Cisco Support Community
Showing results for 
Search instead for 
Did you mean: 

Welcome to Cisco Support Community. We would love to have your feedback.

For an introduction to the new site, click here. If you'd prefer to explore, try our test area to get started. And see here for current known issues.

New Member

Help with Network Design

Hi NetPros. I need your help.

I have to design a LAN network for about 4.000 users. I planned to use Cisco Catalyst 6500 in the core and Catalyst 3550 in the access, but it could be any other option (no money problem).

The problem is that it's the biggest network I've had to implement, and I don't know how to define the network topology.

Any advice will be welcome.

Thanks and regards.

New Member

Re: Help with Network Design

Is the 4,000 users going to be all at one site? IE, is this just a LAN design ?

New Member

Re: Help with Network Design

Yes. They all will be at the same site, and any user must connect with each other.

There will be 30 servers too.

New Member

Re: Help with Network Design

How many access closets will you have and how many users per access closet? I would base my choice of using stackables or modular switches on this.

For the core, I think the 6500 series (probably a 6509) would be good. Since you say money is not a problem, I would populate with redundant Supervisor Engines. For the 30 servers, will you be running GigE to them or just Fast Ethernet?

Do you have any plans for redundancy built in to your design. It's an expensive option, but you may look at putting in dual 6509's and then running your access closets to each of these.

Hope this helps.


New Member

Re: Help with Network Design

I would like to divide 4.000 users in groups of 253, to create 16 C-class subnets. For the physical situation of the users (long site), I think stackable and separate switches are the best option.

The servers will be in GigEth, since all users must access to them.

I think redundancy could be very interesting, but I don't know how to implement it.

New Member

Re: Help with Network Design

I'm intrigued by the dichotomy of your objectives to 1.) Create "x" number of class C subnets, and 2.) "Interesting" Redundancy. Why is no. 1 an objective at all? Why is no. 2 only "interesting"? Why must all servers have a gig connection?-- just because all users must have access to them? Really? Hopefully you have your reasons.

It is tough to offer concrete advice with the limited information you've provided.

You need to define your priorities and identify assumptions. I strongly recommend you frame these in terms of your customers' expectations.

What are some of your business objectives? Are you a manufacturing firm or a healthcare institution? What kind of applications will be accessed? Why is the expectation for availability? Can you create a simple flowchart that illustrates how data will need to move around your network? Do you have some metrics to assist you, or are you shooting from the hip?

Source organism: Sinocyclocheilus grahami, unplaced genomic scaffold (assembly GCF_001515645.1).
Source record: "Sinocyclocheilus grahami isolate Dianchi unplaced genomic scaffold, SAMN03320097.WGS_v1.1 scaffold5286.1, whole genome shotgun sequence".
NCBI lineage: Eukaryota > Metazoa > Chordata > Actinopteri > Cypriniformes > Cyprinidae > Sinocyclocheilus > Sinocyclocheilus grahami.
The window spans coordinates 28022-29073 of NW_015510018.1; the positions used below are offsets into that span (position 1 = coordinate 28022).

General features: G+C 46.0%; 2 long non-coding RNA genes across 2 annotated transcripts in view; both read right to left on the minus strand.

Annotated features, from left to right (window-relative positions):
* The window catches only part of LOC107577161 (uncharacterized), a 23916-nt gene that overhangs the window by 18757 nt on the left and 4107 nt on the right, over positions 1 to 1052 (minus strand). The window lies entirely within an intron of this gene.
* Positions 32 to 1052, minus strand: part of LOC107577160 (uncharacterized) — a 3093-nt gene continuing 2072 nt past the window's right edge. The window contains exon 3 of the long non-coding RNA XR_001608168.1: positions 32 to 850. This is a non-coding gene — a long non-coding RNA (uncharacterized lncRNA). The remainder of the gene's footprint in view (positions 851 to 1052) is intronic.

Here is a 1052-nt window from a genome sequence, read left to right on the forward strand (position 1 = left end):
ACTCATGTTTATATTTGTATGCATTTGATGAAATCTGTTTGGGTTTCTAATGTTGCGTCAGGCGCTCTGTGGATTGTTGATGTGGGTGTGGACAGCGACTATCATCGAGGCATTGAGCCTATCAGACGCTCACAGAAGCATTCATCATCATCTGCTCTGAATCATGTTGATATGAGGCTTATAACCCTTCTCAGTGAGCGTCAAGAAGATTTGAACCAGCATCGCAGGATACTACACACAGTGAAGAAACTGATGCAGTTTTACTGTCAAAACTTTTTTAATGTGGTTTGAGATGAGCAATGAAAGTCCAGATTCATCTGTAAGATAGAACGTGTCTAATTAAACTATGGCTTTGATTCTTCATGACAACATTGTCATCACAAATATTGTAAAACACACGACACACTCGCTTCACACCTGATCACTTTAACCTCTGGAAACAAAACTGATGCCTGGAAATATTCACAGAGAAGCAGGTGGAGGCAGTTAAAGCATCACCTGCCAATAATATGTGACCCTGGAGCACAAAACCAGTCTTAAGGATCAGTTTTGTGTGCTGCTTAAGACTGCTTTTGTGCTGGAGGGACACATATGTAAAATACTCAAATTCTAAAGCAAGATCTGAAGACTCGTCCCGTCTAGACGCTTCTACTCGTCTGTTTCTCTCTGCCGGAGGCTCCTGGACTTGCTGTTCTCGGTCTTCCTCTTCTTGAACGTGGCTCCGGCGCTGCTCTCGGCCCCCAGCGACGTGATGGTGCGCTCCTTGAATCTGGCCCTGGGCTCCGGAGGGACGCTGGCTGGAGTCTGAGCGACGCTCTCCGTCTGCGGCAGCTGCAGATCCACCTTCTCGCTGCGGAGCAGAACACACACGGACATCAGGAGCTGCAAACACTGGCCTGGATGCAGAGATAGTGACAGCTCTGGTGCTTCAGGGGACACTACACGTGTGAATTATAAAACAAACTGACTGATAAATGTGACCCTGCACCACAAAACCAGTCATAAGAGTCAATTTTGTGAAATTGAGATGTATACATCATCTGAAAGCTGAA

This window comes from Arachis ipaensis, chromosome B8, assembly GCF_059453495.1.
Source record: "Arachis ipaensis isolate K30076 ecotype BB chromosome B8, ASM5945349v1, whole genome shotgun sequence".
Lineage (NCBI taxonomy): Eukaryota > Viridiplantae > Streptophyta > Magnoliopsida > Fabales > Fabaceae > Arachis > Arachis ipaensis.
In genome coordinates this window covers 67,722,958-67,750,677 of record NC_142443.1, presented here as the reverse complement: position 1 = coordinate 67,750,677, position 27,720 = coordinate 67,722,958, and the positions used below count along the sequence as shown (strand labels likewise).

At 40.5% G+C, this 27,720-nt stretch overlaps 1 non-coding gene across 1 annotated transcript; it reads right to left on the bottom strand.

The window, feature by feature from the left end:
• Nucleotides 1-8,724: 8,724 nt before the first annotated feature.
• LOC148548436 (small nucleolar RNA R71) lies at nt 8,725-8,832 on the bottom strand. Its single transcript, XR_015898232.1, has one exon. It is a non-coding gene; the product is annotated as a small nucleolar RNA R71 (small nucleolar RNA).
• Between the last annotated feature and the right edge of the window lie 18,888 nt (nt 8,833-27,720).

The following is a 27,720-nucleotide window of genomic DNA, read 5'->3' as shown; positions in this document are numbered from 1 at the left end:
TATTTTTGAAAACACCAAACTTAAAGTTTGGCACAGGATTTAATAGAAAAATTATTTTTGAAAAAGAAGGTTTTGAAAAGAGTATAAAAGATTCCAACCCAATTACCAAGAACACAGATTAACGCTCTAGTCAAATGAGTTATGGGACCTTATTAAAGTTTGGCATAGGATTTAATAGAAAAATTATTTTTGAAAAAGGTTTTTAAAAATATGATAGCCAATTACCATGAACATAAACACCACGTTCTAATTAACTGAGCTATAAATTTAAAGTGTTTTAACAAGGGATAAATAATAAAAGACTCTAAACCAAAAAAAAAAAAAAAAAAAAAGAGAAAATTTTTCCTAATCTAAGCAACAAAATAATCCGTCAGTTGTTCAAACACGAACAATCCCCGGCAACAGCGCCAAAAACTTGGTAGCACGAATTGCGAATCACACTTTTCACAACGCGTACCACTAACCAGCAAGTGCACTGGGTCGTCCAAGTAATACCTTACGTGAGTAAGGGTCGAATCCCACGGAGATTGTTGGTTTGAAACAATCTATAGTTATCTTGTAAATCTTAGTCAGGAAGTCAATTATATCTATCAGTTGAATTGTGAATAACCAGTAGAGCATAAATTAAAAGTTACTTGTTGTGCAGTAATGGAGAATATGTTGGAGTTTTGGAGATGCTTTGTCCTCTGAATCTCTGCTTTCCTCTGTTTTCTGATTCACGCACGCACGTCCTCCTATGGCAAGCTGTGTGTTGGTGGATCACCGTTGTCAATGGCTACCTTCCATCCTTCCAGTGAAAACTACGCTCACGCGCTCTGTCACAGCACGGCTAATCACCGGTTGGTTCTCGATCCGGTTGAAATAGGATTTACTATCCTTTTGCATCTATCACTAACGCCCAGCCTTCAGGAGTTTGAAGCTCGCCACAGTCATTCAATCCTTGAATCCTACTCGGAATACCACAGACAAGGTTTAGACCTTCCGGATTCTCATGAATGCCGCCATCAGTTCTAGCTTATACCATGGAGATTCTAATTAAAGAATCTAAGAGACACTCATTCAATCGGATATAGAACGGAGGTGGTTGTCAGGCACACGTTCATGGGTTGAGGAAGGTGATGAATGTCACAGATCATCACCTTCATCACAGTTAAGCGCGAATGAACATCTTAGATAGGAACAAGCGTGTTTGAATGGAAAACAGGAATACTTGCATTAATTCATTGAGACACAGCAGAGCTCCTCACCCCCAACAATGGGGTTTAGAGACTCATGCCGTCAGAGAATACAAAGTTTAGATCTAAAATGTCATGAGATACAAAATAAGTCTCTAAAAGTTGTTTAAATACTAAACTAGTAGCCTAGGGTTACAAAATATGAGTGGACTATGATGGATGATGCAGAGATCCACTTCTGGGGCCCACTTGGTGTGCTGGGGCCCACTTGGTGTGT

It must be nice to have no budget limitations, but I suspect you'll wind up building a aircraft carrier when you only need a battleship. Just remember, the real cost to your organization is realized in terms of worker productivity -- you may spend a total of $50,000 or $500,000 on network infrastructure, but what will it cost the organization if the 4,000 clients can't access your primary CRM application?

I guess the whole point of my post is that you have to focus on the business fundamentals first before you're ready to move on to the technical challenges. Remember, routers, switches, access points, etc. -- these are all merely tools. Define what you need to build before you go shopping for a hammer.


New Member

Re: Help with Network Design

Very nice post Greg!

In order to do a good job, you definitly will need to understand and perform the tasks outlined above. Also, did these 4000 users show up over night, or will you have to incorporate legacy systems and infrastructure.

Sure you can fit 253 users on a class C network, but you should design a efficient network with room to grow and not too large of a broadcast domain for any segment. Cisco has recommendations and so does the different OS manufactureres. You would assume that the business will most likely expand over time and so will its staffing and computing needs. Mapping out a current and future IP addressing scheme is just one more task.

As far as the design goes, there really are only a few options for the physical layer and you should just follow Cisco's best practices and recommendations.

For hardware, you are probably on the right track for your core, but what about distribution and access points? Do you need them, or can you collapse them into one box. The physical layout of the facility will help answer those questions. After a site visit, some choices will be elimenated.

When you get down to the nitty gritty of implementation, the link below will help with some configuration options to make your design more robust.

I know that this post is fairly vague, but it sounds like that is just about where you are in the process. Good luck.